Analysing the locomotion of your horses allows you to detect injuries or warning signs of pathologies. If a discomfort is present in a limb, the horse will adapt his way of moving in order to relieve his pain.

How does the data collected by EQUIMETRE enable locomotor pain to be detected? What situations require vigilance on the part of trainers?

Detecting injuries and emerging lameness with locomotion analysis


Successfully identifying pain before it turns into an injury is one of EQUIMETRE’s main objectives. Monitoring the values of symmetry, regularity, stride frequency and stride length allows for longitudinal monitoring and completes the heart rate analysis.

How are locomotor parameters affected by pain? How do regularity and symmetry data change?

A horse in pain modifies his gait and locomotion in order to relieve his injured limb. The objective is to limit the efforts supported by this limb, in terms of duration and weight supported. In order to reduce the support time, the limb is put down for only a short moment before being supported. A suffering horse compensates with the other side by shifting his weight. It is therefore no longer symmetric at all.

Monitoring symmetry to prevent lameness

An increase in stride frequency can be synonymous with pain. Indeed, a large stride requires power from the painful limb so stride length will shorten and stride frequency will rise in order to maintain the speed asked by the rider. On top of that, symmetry and regularity deteriorate. In trotting, the deterioration of symmetry is particularly noticeable. The diagonal of the injured limb has a very short exposure time in comparison to that of the uninjured limb. The two diagonals no longer perform the same work. As for the regularity, it brings less indications. Monitoring the symmetry value of a young horse makes it possible to know his reference value and to be able to monitor the beginning of discomfort in a horse.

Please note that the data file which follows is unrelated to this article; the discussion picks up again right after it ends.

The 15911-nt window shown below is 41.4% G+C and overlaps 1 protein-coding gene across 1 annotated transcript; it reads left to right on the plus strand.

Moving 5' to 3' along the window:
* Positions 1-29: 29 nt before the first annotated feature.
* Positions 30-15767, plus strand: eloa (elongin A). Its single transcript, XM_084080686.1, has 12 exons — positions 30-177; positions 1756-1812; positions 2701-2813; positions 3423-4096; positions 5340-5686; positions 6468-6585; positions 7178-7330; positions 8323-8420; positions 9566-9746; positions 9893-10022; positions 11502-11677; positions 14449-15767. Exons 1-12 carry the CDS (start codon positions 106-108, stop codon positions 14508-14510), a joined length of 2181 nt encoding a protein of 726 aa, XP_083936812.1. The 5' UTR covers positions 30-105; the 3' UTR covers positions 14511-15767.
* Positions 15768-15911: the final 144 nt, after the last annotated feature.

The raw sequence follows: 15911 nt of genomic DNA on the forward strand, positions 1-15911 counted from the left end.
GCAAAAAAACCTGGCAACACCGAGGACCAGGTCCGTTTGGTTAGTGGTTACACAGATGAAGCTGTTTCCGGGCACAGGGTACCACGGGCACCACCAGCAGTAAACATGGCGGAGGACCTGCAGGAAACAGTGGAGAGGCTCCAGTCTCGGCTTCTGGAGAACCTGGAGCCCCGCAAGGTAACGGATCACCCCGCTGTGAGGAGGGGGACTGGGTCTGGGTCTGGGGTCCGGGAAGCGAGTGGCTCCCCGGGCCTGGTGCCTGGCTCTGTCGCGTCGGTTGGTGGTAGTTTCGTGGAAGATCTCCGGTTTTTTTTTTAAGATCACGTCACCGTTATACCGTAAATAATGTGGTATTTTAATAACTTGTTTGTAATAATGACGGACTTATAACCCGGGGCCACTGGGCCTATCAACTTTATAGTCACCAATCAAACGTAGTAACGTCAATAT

Increase in stride frequency: an interesting lameness warning sign

Any anomaly in stride frequency or stride length must be investigated. An injured horse reduces its stride length in order to reduce the force exerted on its supports. In order to accelerate, he therefore prefers to increase his pace by trying to limit his stride length as much as possible (Barrey, Auvinet and Couroucé, 1995). If, at a given speed, the stride frequency is much higher than usual, this may be a sign of an underlying problem that should be investigated if the situation does not improve.

Preventing locomotion risks through balanced training


Some specific exercises present a risk for some locomotor profiles. Knowing these situations and which horses are more likely to be affected allows for better risk control. At gallop, how can the rope be a risk depending on the lateralization of the horses? Why natural high stride lengths put horses more at risk?

Rope VS preferred foot

We saw that each horse had a privileged galloping foot. The foreleg associated with this side is therefore more trained than the other as the horse gallops more often on it. This forefoot is less fragile because it is more muscular (Rooney, 1983). However, the galloping foreleg is subject to much more stress and this is particularly true in the turns (Cogger et al., 2006). As soon as the horse changes feet to be on the side where he is least comfortable, his risk of injury is increasing. Running a right-handed horse on a left-hand rope track also presents more danger than if the horse had been left-handed. During the left turn, the left foreleg will be under greater stress than the right foreleg. However, the left foreleg is also more fragile than the right and injury could occur.

Natural large stride lengths require strong muscles

A great stride length, while beneficial in the race, must be handled with care. As the limbs land further from the body and faster, the forces applied to them are also greater. As the forces on the limbs are greater, there is a greater risk of injury. It is therefore advisable to wait until young horses or horses returning to training have had time to build up their muscles properly before asking them to go too fast.

The choice of the rope is essential to get the best results but also to preserve the horses. Asking for maximum speeds from young horses or horses lacking strength can be dangerous especially if they have a large stride length which is one of the main risk factors identified.